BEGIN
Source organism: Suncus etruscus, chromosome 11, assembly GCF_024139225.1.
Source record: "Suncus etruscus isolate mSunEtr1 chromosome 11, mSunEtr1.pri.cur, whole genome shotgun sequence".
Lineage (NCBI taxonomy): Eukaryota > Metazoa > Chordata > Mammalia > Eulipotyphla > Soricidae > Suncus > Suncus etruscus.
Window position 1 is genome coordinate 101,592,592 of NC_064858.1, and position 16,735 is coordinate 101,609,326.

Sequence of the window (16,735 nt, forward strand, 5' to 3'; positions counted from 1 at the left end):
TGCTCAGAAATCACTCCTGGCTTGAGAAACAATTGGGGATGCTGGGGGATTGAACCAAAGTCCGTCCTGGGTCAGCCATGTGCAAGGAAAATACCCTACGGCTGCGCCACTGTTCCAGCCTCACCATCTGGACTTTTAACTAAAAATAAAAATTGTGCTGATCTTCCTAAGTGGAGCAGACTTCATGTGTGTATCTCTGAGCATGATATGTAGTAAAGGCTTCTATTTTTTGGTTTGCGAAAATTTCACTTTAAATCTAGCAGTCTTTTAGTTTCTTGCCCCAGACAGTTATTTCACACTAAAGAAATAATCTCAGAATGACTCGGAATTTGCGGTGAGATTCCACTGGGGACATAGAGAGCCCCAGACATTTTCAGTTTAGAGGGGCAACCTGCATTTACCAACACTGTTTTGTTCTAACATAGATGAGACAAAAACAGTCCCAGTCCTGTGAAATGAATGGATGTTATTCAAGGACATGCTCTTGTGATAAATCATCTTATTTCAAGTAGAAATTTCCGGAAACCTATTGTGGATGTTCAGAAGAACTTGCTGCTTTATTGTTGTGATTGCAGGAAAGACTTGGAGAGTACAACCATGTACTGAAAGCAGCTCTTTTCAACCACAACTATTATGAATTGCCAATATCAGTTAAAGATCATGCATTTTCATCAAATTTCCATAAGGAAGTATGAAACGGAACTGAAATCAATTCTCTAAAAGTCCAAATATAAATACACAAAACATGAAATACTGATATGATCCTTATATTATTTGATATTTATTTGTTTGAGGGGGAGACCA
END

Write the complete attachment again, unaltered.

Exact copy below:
Source organism: Suncus etruscus, chromosome 11, assembly GCF_024139225.1.
Source record: "Suncus etruscus isolate mSunEtr1 chromosome 11, mSunEtr1.pri.cur, whole genome shotgun sequence".
Lineage (NCBI taxonomy): Eukaryota > Metazoa > Chordata > Mammalia > Eulipotyphla > Soricidae > Suncus > Suncus etruscus.
Window position 1 is genome coordinate 101,592,592 of NC_064858.1, and position 16,735 is coordinate 101,609,326.

Sequence of the window (16,735 nt, forward strand, 5' to 3'; positions counted from 1 at the left end):
TGCTCAGAAATCACTCCTGGCTTGAGAAACAATTGGGGATGCTGGGGGATTGAACCAAAGTCCGTCCTGGGTCAGCCATGTGCAAGGAAAATACCCTACGGCTGCGCCACTGTTCCAGCCTCACCATCTGGACTTTTAACTAAAAATAAAAATTGTGCTGATCTTCCTAAGTGGAGCAGACTTCATGTGTGTATCTCTGAGCATGATATGTAGTAAAGGCTTCTATTTTTTGGTTTGCGAAAATTTCACTTTAAATCTAGCAGTCTTTTAGTTTCTTGCCCCAGACAGTTATTTCACACTAAAGAAATAATCTCAGAATGACTCGGAATTTGCGGTGAGATTCCACTGGGGACATAGAGAGCCCCAGACATTTTCAGTTTAGAGGGGCAACCTGCATTTACCAACACTGTTTTGTTCTAACATAGATGAGACAAAAACAGTCCCAGTCCTGTGAAATGAATGGATGTTATTCAAGGACATGCTCTTGTGATAAATCATCTTATTTCAAGTAGAAATTTCCGGAAACCTATTGTGGATGTTCAGAAGAACTTGCTGCTTTATTGTTGTGATTGCAGGAAAGACTTGGAGAGTACAACCATGTACTGAAAGCAGCTCTTTTCAACCACAACTATTATGAATTGCCAATATCAGTTAAAGATCATGCATTTTCATCAAATTTCCATAAGGAAGTATGAAACGGAACTGAAATCAATTCTCTAAAAGTCCAAATATAAATACACAAAACATGAAATACTGATATGATCCTTATATTATTTGATATTTATTTGTTTGAGGGGGAGACCA